• Michael T. Christensen

Magneto, the Joker, and the Supervillain Sympathy Spectrum

(A version of article was originally written on December 18, 2013, in response to a question I received on Tumblr)

What’s your favorite superhero and supervillain? donthidethescars

I’ll be honest, considering how much time I spend thinking about comic books and superheroes, I have a hard time pinning down a favorite supervillain. I think the main reason for that is how much the quality of a supervillain can depend on the writer; a talented writer can turn even the least interesting villains into genuine threats (Kraven the Hunter was a fun concept, but compared to most of Spider-Man’s rogues gallery he was fairly one-dimensional, until “Kraven’s Last Hunt” writer J.M. DeMatteis managed to make him an incredibly engaging villain). On the other hand, a terrible writer can ruin great villains (like when Brad Meltzer turned Dr. Light into a serial rapist in “Identity Crisis”).

However, I have noticed that most villains, especially in comic books, tend to break down into one of two categories – the Sympathetic Villain and the Monster.

Now, let’s start by defining our terms. When I talk about Sympathetic Villains, I don’t necessarily mean that the audience is rooting for them, or even agrees with their thought process. By that same token, the Monster isn’t necessarily a wolfman or a Dracula.

The Sympathetic Villain is the enemy the audience can understand on a human level. The Monster is the villain that defies rationalization.

The Sympathetic Villain is fairly straight-forward, and the type seen most often in fiction; these are the bad guys whose actions and behavior are justified by their backstory. These villains often have a moment in the story where the audience can say, “You know, I can’t say I agree with what he’s doing, but if I were in the same position, I might do the same thing…” These villains are often the ones I find the most interesting. I love analyzing how a character who seems evil – and in some cases, unambiguously IS evil – could be absolutely justified in their actions, at least in their own minds. In comics, some examples of the Sympathetic Villain include Magneto, Mr. Freeze and Loki (the modern version, especially post-MCU). Outside of comics, we have Darth Vader, Ben Linus in Lost (arguably), and Roy Batty (Rutger Hauer) in Blade Runner, among others.

And then there’s the Monster. The truth is, nobody in the world thinks of themselves as evil. Anytime you see a horrible wretched human being on the news, or in history, you have to realize that they think they’re doing the right thing… but we have all agreed to suspend that idea for the Monster villain. Those guys do horrible things for no good reason, or for reasons we can’t begin to fathom. In comics, examples for this category include the Joker, the Green Goblin and Darkseid, while in movies we find examples like Hannibal Lecter, Anton Chigurh in No Country for Old Men, and Vincent (Tom Cruise) in Collateral.

It’s important to note that sympathetic villains can still be monstrous – in fact, a strong motivation can make them even more frightening as they carry out their horrible acts (a great example is Blade Runner, or Chiwetel Ejiofor as the Operative in Serenity). But the Monster refers to the villain who comes into the film already a dangerous menace, shows up apparently out of nowhere, and often does not have an origin.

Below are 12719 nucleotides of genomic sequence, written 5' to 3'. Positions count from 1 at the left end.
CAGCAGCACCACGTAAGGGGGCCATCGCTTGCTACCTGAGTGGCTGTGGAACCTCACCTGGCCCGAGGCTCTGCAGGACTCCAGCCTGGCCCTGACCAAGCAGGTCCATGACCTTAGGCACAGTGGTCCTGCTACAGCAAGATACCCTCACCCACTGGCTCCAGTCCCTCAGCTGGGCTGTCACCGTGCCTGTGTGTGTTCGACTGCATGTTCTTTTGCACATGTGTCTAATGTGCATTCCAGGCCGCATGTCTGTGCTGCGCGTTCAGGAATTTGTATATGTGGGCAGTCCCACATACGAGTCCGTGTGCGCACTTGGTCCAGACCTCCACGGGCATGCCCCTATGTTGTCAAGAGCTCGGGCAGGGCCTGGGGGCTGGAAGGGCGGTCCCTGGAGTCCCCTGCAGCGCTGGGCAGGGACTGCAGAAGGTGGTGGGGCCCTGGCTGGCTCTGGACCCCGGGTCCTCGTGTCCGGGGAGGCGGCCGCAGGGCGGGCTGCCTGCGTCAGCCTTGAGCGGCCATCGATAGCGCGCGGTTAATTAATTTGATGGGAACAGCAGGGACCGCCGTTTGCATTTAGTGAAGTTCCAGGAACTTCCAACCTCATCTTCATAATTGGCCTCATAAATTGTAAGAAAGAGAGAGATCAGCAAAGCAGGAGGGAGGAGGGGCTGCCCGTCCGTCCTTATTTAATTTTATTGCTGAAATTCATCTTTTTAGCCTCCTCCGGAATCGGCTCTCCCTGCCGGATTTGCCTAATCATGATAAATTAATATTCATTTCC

In a college class on science-fiction films, a teacher once explained that the difference between “magic” and “science” in film is whether anybody bothers to try to explain why something has happened – for example, “This virus is animating recently deceased tissue and reviving the recently dead without their higher brain function,” versus “The dead are rising, we need to RUN!!!”

That’s sort of the difference between the Sympathetic Villain and the Monster, as well – i.e. the man who kills people because he was horribly abused as a child and has no other way to cope, versus the dude who eats people just because he wants to, full stop.

This doesn’t mean that every villain falls neatly into one category or the other – they all fall somewhere along what I call the Supervillain Sympathy Spectrum. This spectrum runs from Magneto (ultra-sympathetic) to the Joker (devoid of sympathy). And it’s no coincidence that, on opposite ends of the spectrum, we have these two characters who are arguably two of the greatest supervillains in comic book history.

Magneto, like many villains on the Sympathetic side of the spectrum, didn’t start out sympathetic at all. In his initial appearances, his motivations are clearly pro-mutant / anti-human, but none of the context is there yet. It wasn’t until later that it was revealed that Magneto had been a Jewish boy in World War II Germany, and had actually survived the death camps. And here he was, a member of another hated minority (mutants), and presented with the looming threat of a similar genocide. Only this time around, he has the power to do something about it.